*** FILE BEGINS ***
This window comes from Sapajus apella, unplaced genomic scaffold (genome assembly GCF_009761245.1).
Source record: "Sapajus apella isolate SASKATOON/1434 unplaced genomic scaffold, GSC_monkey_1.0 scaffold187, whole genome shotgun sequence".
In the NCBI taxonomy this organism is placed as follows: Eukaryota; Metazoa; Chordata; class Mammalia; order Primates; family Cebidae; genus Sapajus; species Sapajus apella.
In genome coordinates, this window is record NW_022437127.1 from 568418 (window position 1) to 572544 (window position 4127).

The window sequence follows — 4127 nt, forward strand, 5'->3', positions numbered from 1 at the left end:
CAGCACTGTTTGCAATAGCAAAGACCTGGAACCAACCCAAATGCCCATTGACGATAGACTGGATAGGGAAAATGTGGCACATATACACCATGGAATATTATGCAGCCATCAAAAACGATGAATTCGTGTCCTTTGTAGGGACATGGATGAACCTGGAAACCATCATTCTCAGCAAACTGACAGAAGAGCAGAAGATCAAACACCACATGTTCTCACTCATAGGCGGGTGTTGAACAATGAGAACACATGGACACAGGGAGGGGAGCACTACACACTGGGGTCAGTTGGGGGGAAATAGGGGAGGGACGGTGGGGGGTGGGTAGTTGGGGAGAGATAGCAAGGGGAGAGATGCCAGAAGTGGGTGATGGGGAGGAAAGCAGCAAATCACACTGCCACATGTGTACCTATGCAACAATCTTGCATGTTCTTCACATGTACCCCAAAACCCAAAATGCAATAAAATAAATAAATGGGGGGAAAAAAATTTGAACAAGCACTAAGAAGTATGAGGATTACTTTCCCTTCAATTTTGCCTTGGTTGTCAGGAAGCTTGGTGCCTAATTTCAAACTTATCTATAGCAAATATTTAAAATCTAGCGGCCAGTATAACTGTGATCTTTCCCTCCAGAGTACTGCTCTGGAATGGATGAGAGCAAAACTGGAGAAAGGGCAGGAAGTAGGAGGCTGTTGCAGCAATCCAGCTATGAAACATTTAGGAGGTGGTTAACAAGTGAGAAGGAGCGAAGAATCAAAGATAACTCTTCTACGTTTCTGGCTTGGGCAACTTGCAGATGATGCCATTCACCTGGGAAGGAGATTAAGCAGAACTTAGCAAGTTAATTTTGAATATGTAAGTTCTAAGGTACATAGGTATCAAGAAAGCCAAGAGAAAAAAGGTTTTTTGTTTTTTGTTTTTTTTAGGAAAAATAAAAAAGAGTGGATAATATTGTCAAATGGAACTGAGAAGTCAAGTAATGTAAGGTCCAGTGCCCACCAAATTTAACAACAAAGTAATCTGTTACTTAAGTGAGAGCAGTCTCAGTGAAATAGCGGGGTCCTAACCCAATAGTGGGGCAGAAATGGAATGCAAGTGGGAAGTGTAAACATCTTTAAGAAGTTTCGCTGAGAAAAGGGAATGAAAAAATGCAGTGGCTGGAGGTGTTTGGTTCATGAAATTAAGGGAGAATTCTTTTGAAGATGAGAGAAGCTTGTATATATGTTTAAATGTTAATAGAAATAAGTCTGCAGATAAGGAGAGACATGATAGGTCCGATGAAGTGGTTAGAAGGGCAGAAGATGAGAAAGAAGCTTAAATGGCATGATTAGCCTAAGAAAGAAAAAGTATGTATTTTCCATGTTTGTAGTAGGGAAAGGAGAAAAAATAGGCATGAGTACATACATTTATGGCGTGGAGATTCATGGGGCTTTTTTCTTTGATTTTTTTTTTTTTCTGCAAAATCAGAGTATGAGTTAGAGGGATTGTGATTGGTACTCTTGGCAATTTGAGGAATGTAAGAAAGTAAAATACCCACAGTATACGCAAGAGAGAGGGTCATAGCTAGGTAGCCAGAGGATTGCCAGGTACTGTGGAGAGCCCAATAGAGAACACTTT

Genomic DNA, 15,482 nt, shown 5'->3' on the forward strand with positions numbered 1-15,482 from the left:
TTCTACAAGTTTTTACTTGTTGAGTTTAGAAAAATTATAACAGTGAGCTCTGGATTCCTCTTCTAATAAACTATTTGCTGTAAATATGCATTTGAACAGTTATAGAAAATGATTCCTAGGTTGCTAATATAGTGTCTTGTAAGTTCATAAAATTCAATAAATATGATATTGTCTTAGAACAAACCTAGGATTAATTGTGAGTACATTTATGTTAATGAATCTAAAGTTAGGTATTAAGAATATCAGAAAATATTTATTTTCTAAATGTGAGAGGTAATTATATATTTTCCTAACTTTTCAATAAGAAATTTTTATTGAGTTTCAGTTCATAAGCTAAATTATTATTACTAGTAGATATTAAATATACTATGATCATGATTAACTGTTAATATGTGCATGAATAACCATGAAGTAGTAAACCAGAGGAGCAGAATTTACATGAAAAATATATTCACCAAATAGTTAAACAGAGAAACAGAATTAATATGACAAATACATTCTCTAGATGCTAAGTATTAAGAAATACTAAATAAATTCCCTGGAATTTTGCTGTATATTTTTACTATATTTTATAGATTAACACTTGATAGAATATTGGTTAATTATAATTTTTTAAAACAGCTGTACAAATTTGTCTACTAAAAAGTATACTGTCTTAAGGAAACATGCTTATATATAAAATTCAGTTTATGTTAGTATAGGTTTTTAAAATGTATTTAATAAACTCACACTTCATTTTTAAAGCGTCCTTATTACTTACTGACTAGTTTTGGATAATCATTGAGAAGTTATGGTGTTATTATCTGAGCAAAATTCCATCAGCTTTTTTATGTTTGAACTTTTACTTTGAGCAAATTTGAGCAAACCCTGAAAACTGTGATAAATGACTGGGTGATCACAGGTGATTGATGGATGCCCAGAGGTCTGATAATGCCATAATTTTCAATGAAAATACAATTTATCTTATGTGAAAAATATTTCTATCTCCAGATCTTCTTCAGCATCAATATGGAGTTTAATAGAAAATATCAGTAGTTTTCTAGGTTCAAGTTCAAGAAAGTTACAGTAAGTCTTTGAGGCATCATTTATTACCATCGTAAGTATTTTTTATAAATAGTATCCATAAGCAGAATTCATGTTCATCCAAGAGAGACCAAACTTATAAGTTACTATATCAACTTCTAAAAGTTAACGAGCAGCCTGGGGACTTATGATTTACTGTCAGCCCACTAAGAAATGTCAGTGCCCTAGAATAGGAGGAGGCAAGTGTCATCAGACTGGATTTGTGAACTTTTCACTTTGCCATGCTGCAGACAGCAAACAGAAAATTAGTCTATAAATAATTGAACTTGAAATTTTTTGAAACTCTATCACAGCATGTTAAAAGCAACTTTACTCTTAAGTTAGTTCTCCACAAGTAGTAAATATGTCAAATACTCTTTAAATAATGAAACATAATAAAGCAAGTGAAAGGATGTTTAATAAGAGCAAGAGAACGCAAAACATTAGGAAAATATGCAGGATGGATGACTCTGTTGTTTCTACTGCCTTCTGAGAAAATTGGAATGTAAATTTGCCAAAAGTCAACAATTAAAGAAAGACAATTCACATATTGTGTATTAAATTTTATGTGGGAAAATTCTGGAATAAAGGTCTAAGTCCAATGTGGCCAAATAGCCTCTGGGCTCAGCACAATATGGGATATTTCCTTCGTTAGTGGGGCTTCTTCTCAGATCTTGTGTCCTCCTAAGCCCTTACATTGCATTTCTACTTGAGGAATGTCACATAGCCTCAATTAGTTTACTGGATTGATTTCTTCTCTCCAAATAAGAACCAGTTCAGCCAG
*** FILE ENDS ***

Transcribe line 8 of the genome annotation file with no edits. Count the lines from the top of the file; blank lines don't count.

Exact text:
TTCTACAAGTTTTTACTTGTTGAGTTTAGAAAAATTATAACAGTGAGCTCTGGATTCCTCTTCTAATAAACTATTTGCTGTAAATATGCATTTGAACAGTTATAGAAAATGATTCCTAGGTTGCTAATATAGTGTCTTGTAAGTTCATAAAATTCAATAAATATGATATTGTCTTAGAACAAACCTAGGATTAATTGTGAGTACATTTATGTTAATGAATCTAAAGTTAGGTATTAAGAATATCAGAAAATATTTATTTTCTAAATGTGAGAGGTAATTATATATTTTCCTAACTTTTCAATAAGAAATTTTTATTGAGTTTCAGTTCATAAGCTAAATTATTATTACTAGTAGATATTAAATATACTATGATCATGATTAACTGTTAATATGTGCATGAATAACCATGAAGTAGTAAACCAGAGGAGCAGAATTTACATGAAAAATATATTCACCAAATAGTTAAACAGAGAAACAGAATTAATATGACAAATACATTCTCTAGATGCTAAGTATTAAGAAATACTAAATAAATTCCCTGGAATTTTGCTGTATATTTTTACTATATTTTATAGATTAACACTTGATAGAATATTGGTTAATTATAATTTTTTAAAACAGCTGTACAAATTTGTCTACTAAAAAGTATACTGTCTTAAGGAAACATGCTTATATATAAAATTCAGTTTATGTTAGTATAGGTTTTTAAAATGTATTTAATAAACTCACACTTCATTTTTAAAGCGTCCTTATTACTTACTGACTAGTTTTGGATAATCATTGAGAAGTTATGGTGTTATTATCTGAGCAAAATTCCATCAGCTTTTTTATGTTTGAACTTTTACTTTGAGCAAATTTGAGCAAACCCTGAAAACTGTGATAAATGACTGGGTGATCACAGGTGATTGATGGATGCCCAGAGGTCTGATAATGCCATAATTTTCAATGAAAATACAATTTATCTTATGTGAAAAATATTTCTATCTCCAGATCTTCTTCAGCATCAATATGGAGTTTAATAGAAAATATCAGTAGTTTTCTAGGTTCAAGTTCAAGAAAGTTACAGTAAGTCTTTGAGGCATCATTTATTACCATCGTAAGTATTTTTTATAAATAGTATCCATAAGCAGAATTCATGTTCATCCAAGAGAGACCAAACTTATAAGTTACTATATCAACTTCTAAAAGTTAACGAGCAGCCTGGGGACTTATGATTTACTGTCAGCCCACTAAGAAATGTCAGTGCCCTAGAATAGGAGGAGGCAAGTGTCATCAGACTGGATTTGTGAACTTTTCACTTTGCCATGCTGCAGACAGCAAACAGAAAATTAGTCTATAAATAATTGAACTTGAAATTTTTTGAAACTCTATCACAGCATGTTAAAAGCAACTTTACTCTTAAGTTAGTTCTCCACAAGTAGTAAATATGTCAAATACTCTTTAAATAATGAAACATAATAAAGCAAGTGAAAGGATGTTTAATAAGAGCAAGAGAACGCAAAACATTAGGAAAATATGCAGGATGGATGACTCTGTTGTTTCTACTGCCTTCTGAGAAAATTGGAATGTAAATTTGCCAAAAGTCAACAATTAAAGAAAGACAATTCACATATTGTGTATTAAATTTTATGTGGGAAAATTCTGGAATAAAGGTCTAAGTCCAATGTGGCCAAATAGCCTCTGGGCTCAGCACAATATGGGATATTTCCTTCGTTAGTGGGGCTTCTTCTCAGATCTTGTGTCCTCCTAAGCCCTTACATTGCATTTCTACTTGAGGAATGTCACATAGCCTCAATTAGTTTACTGGATTGATTTCTTCTCTCCAAATAAGAACCAGTTCAGCCAG